Emergency Power Off in Data Centers
Data centers consume a large amount of power, so it’s important to keep everyone safe by providing an effective way for facility staff or emergency responders to disconnect power during emergencies. Power could become a potential hazard in responding to emergencies and can quickly be eliminated through the use emergency power off (EPO) buttons. This article will explore the importance and primary functions of EPO buttons as it pertains to the National Electrical Code. Additionally, the interface between the fire alarm, and HVAC and EPO system as well as the exceptions that allow for the omission of the emergency power off button will be briefly explained.
The main function of EPOs are to disconnect power to equipment serving the data center during emergency situations. Disconnecting power to the equipment will help mitigate potential risks and hazards when facility staff or emergency responders are responding to emergencies, such as fires, flooding, etc., within the data center. This article’s focus will be on the Article 645 in the National Electrical Code (NEC) which pertains to the Information Technology Equipment. The NEC 2020 outlines the following functions for the EPO in Article 645:
Disconnect power to all dedicated HVAC equipment serving the room and close all smoke/fire dampers (NEC 2020 Article 645.10)
Disconnect all power feeding equipment located in the data center. (NEC 2020 Article 645.10)
Disconnect any UPS batteries feeding the space. (NEC 2020 Article 645.11)
Disconnecting power to equipment can be accomplished in multiple ways. The most common method of disconnecting power to data center equipment is through a shunt trip device within the circuit breakers serving the equipment. This configuration allows for the circuit breaker to be controlled from push buttons EPO’s located at “approved locations readily accessible in case of fire to authorized personnel and emergency responders” (NEC 2020 Article 645.10 (A)(1)).
Providing dedicated panelboards serving the data center allow for a simpler EPO design and will reduce the number of shunt trip type circuit breakers necessary to disconnect power to all the equipment. Dedicated panelboards for HVAC, IT equipment, and general electrical loads serving the data center will provide a centralized location for emergency shutdowns and allow for simple circuit management in the future. The location of where the power is disconnected is important to a successful EPO design. Most data center have backup power in the form of a generator, therefore, it is important that the power is disconnected downstream of the transfer switches. Disconnecting power upstream of the transfer switch can lead to various problems such as the downstream panelboard potentially remaining energized.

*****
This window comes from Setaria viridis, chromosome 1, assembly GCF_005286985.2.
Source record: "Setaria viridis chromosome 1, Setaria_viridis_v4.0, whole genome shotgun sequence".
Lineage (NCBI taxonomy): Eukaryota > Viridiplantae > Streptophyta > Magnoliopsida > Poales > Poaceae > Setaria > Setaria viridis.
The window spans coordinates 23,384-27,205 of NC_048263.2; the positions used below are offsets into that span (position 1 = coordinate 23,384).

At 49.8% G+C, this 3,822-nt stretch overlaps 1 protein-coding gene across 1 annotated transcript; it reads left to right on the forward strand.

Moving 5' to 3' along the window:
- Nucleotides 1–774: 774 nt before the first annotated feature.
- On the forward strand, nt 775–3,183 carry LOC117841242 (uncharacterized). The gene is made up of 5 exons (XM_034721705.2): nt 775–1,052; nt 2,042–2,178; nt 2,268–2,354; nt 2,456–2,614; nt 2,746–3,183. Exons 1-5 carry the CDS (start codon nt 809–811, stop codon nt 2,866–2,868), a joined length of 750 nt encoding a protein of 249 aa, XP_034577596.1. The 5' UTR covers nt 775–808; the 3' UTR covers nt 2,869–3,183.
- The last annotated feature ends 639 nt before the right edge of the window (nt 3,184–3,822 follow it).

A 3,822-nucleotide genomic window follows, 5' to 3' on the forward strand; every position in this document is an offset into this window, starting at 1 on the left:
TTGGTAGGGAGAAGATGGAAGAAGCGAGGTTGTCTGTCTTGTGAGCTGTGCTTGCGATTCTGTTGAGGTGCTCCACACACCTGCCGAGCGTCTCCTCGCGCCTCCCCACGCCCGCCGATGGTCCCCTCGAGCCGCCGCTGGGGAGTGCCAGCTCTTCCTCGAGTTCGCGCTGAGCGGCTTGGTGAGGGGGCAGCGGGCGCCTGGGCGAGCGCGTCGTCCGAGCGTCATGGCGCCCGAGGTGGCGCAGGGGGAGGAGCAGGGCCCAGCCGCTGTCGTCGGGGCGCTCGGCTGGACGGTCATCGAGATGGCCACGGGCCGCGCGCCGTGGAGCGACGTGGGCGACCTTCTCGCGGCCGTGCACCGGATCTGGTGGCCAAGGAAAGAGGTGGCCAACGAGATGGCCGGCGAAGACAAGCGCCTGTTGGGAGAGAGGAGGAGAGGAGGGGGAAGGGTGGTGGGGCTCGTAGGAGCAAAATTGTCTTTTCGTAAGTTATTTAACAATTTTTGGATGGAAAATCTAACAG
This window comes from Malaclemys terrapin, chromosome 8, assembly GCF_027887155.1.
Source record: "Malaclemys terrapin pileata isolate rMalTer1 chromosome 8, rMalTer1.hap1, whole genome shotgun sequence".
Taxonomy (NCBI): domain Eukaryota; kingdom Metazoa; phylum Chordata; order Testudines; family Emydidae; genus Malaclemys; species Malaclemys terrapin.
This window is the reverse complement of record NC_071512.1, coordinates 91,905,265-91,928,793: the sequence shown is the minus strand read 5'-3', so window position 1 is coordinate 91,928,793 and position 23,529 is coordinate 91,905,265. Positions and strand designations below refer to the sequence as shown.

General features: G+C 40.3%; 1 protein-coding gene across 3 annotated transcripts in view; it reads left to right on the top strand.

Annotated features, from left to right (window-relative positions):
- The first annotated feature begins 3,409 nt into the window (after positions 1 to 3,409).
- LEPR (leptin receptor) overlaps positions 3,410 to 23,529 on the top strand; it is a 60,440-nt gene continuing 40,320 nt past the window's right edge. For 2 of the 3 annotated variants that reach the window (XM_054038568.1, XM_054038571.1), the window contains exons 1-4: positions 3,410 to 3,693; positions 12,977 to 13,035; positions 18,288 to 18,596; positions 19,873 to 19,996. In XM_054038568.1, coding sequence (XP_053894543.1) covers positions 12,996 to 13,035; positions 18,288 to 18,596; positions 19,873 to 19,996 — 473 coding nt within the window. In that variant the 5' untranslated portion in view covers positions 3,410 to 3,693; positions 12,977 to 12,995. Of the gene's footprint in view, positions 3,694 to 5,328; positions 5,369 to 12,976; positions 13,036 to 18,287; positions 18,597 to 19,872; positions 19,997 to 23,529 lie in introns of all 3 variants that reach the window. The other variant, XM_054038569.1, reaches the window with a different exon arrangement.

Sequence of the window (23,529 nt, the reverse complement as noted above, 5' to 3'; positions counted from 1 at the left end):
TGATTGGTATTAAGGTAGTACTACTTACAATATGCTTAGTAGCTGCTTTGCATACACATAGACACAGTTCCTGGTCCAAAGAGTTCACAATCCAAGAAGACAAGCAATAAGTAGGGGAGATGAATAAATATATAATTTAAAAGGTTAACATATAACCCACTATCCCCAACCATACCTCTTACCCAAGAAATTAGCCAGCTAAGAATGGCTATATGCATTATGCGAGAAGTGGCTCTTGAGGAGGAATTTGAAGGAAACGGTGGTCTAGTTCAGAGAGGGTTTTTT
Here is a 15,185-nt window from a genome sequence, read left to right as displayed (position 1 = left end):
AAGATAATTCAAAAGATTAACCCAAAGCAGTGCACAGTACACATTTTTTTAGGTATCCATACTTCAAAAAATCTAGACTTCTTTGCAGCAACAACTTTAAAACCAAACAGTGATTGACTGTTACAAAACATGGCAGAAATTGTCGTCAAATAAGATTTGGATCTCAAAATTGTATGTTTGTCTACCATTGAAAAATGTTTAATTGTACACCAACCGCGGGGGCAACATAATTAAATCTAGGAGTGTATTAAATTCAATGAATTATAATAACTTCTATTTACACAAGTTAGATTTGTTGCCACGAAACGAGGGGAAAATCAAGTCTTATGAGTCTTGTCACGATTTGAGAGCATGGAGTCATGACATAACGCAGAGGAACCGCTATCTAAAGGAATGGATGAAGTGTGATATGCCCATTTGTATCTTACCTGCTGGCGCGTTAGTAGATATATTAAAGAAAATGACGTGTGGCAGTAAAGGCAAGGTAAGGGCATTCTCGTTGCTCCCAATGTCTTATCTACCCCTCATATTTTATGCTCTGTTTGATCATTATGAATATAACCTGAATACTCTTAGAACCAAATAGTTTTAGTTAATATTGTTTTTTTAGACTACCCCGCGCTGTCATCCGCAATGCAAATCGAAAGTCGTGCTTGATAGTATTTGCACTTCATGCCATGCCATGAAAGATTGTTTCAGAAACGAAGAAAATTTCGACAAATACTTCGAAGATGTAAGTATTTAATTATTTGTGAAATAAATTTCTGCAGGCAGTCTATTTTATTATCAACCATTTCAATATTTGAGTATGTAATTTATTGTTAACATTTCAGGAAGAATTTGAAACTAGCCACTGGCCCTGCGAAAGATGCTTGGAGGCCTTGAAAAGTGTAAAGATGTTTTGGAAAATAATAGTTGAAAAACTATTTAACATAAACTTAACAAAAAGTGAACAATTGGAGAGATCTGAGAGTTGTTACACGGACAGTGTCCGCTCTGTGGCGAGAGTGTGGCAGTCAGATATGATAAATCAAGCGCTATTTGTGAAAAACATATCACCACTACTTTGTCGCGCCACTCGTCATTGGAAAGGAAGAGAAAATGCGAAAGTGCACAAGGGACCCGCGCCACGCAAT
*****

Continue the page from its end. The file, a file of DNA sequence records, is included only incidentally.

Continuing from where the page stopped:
Most data centers provide their equipment with an uninterruptable power supply (UPS) to keep the equipment energized long enough for a transition from utility power to the generator or vice versa. Therefore, as noted above it is also important to disconnect the batteries of these units when the EPO button is activated as outlined in NEC Article 645.11. Disconnecting power downstream of the transfer switches and disconnecting the batteries of the UPS will ensure that the equipment is not energized. Disconnecting all sources of power to the equipment is essential in keeping everyone safe during emergency situations and all alternative power source need to be accounted for.
The emergency power off system also interacts with the HVAC and fire alarm system. The fire alarm provides early detection of fires and can be used to activate the EPO system for the data center in the event of a fire. The fire alarm system is also utilized to close smoke damper to prevent fire/smoke from spreading to different area. The power to the HVAC equipment serving the data center should also be disconnected when the EPO is activated. The NEC has an exception that allow for critical operations data systems to omit EPO buttons and can be found in NEC 2020 Article 645.10 (B). The requirements to meet the exception are as follows:
An approved procedure has been established and maintained for removing power and air movement in the room/space.
Qualified personnel are continuously available to advise emergency responders and instruct them of the disconnecting methods.
Smoke-sensing fire detection system is in place.
An approve fire suppression system suitable for the application is in place.
Cables under raised floors, other than branch circuits wiring and power cords are installed in in compliance with 645.5(E)(2) or 645.5(E)(3) or in compliance with Table 645.10(B)(5).
Locations of EPO buttons is very important in the design of an EPO system. Well placed, labelled, and protected EPO buttons can reduce the amount of false activation and the overall effectiveness of the system. EPO buttons are typically provided with clear cover and are clearly labelled with the equipment that will be shutdown to avoid being mistaken for devices such as door releases. EPO buttons are commonly located at the entrances/exits of the data centers for easy access in case of emergencies, but the number and locations of EPO buttons will depend on the size of the data center, the Authority Having Jurisdiction and the Fire Marshall. F&T can assist in providing a safe and reliable data center design.
Daniel Fung, PE
Electrical Project Engineer